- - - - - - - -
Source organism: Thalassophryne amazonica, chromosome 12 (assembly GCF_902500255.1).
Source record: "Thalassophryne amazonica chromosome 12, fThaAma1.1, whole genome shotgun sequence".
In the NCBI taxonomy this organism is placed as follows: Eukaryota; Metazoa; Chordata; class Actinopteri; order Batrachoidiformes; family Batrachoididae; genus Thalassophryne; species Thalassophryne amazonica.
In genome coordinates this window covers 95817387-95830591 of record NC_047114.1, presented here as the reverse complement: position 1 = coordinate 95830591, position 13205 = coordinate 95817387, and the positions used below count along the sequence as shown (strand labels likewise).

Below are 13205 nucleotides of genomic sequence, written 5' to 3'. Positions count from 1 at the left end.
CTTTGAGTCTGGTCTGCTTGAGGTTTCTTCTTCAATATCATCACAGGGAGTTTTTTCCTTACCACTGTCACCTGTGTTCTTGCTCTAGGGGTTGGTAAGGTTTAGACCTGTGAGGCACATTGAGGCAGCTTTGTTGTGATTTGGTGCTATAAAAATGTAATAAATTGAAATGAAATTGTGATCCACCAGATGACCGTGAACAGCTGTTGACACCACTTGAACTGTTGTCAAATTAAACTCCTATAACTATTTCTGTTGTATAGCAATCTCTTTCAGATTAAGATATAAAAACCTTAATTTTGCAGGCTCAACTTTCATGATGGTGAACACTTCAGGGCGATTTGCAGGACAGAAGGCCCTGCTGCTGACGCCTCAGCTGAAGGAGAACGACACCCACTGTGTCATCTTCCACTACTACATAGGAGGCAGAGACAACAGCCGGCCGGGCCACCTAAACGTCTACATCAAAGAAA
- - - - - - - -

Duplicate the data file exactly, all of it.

Source organism: Thalassophryne amazonica, chromosome 12 (assembly GCF_902500255.1).
Source record: "Thalassophryne amazonica chromosome 12, fThaAma1.1, whole genome shotgun sequence".
In the NCBI taxonomy this organism is placed as follows: Eukaryota; Metazoa; Chordata; class Actinopteri; order Batrachoidiformes; family Batrachoididae; genus Thalassophryne; species Thalassophryne amazonica.
In genome coordinates this window covers 95817387-95830591 of record NC_047114.1, presented here as the reverse complement: position 1 = coordinate 95830591, position 13205 = coordinate 95817387, and the positions used below count along the sequence as shown (strand labels likewise).

Below are 13205 nucleotides of genomic sequence, written 5' to 3'. Positions count from 1 at the left end.
CTTTGAGTCTGGTCTGCTTGAGGTTTCTTCTTCAATATCATCACAGGGAGTTTTTTCCTTACCACTGTCACCTGTGTTCTTGCTCTAGGGGTTGGTAAGGTTTAGACCTGTGAGGCACATTGAGGCAGCTTTGTTGTGATTTGGTGCTATAAAAATGTAATAAATTGAAATGAAATTGTGATCCACCAGATGACCGTGAACAGCTGTTGACACCACTTGAACTGTTGTCAAATTAAACTCCTATAACTATTTCTGTTGTATAGCAATCTCTTTCAGATTAAGATATAAAAACCTTAATTTTGCAGGCTCAACTTTCATGATGGTGAACACTTCAGGGCGATTTGCAGGACAGAAGGCCCTGCTGCTGACGCCTCAGCTGAAGGAGAACGACACCCACTGTGTCATCTTCCACTACTACATAGGAGGCAGAGACAACAGCCGGCCGGGCCACCTAAACGTCTACATCAAAGAAA